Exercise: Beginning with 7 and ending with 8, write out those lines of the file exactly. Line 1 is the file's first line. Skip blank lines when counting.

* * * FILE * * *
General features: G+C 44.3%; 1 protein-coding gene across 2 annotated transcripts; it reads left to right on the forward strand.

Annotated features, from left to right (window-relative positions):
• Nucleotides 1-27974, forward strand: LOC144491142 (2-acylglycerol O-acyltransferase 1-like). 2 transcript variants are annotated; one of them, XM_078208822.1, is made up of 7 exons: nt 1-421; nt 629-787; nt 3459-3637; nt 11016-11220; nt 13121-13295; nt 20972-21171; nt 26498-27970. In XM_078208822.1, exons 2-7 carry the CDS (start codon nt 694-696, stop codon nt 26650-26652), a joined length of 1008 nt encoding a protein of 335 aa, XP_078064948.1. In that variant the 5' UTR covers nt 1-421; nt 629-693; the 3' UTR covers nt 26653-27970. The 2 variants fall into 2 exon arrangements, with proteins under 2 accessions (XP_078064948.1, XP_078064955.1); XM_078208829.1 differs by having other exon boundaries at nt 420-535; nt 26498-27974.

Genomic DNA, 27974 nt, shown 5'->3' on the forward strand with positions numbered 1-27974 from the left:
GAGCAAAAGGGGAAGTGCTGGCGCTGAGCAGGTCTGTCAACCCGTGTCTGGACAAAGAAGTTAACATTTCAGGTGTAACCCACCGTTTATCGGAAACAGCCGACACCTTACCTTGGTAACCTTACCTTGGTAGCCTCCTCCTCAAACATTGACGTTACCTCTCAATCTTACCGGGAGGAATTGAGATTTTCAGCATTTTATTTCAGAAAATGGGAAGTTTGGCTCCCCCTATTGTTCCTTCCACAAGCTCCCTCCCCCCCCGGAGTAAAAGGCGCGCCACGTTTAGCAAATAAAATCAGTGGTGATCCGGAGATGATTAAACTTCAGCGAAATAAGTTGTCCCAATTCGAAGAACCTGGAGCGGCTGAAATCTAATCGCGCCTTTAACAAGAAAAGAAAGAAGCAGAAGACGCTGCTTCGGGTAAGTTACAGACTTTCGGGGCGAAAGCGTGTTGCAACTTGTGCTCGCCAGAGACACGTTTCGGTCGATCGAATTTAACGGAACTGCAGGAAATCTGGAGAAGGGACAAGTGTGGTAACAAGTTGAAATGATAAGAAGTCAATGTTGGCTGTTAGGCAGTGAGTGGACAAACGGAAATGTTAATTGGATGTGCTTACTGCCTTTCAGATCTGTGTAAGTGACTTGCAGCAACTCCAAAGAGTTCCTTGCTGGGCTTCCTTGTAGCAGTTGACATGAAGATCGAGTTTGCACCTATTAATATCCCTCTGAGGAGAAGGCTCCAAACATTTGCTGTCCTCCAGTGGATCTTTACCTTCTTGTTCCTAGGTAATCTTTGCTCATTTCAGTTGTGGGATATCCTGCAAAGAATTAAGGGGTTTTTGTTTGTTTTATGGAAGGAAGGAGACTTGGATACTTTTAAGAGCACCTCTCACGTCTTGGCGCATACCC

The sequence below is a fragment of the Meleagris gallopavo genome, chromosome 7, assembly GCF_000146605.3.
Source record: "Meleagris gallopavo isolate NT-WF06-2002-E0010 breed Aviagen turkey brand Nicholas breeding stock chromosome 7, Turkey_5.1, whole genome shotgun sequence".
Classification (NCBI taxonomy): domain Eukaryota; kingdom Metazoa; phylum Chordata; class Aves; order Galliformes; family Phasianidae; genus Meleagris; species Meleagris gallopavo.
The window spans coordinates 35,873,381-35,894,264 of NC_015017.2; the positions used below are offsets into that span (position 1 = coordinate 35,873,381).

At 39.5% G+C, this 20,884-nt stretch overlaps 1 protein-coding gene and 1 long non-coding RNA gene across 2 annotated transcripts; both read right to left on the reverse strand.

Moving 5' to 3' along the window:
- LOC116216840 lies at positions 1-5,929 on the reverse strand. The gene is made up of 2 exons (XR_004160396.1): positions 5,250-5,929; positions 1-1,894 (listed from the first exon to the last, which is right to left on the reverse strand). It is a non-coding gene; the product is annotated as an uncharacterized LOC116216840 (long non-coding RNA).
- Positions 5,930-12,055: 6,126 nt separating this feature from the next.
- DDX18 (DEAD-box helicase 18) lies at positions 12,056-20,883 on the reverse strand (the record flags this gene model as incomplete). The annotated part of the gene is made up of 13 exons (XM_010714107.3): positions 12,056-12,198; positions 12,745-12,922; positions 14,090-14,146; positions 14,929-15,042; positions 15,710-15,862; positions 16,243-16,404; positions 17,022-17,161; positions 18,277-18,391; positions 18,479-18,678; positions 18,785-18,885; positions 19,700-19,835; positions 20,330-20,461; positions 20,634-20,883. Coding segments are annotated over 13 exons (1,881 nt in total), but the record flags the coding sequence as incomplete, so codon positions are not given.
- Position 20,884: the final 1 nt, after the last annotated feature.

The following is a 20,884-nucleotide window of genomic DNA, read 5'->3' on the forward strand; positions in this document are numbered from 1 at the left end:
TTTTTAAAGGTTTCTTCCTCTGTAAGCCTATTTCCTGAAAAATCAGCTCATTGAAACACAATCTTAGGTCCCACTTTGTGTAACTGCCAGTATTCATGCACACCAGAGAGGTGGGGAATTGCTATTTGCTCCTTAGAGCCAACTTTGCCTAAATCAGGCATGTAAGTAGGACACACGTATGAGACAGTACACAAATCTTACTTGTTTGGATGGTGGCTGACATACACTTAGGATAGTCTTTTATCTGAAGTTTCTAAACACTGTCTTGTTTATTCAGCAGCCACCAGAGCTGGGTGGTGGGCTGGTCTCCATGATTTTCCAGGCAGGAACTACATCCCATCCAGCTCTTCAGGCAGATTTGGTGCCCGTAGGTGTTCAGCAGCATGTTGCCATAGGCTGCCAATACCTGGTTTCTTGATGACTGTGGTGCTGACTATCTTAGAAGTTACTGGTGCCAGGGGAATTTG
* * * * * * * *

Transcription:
Source record: "Meleagris gallopavo isolate NT-WF06-2002-E0010 breed Aviagen turkey brand Nicholas breeding stock chromosome 7, Turkey_5.1, whole genome shotgun sequence".
Classification (NCBI taxonomy): domain Eukaryota; kingdom Metazoa; phylum Chordata; class Aves; order Galliformes; family Phasianidae; genus Meleagris; species Meleagris gallopavo.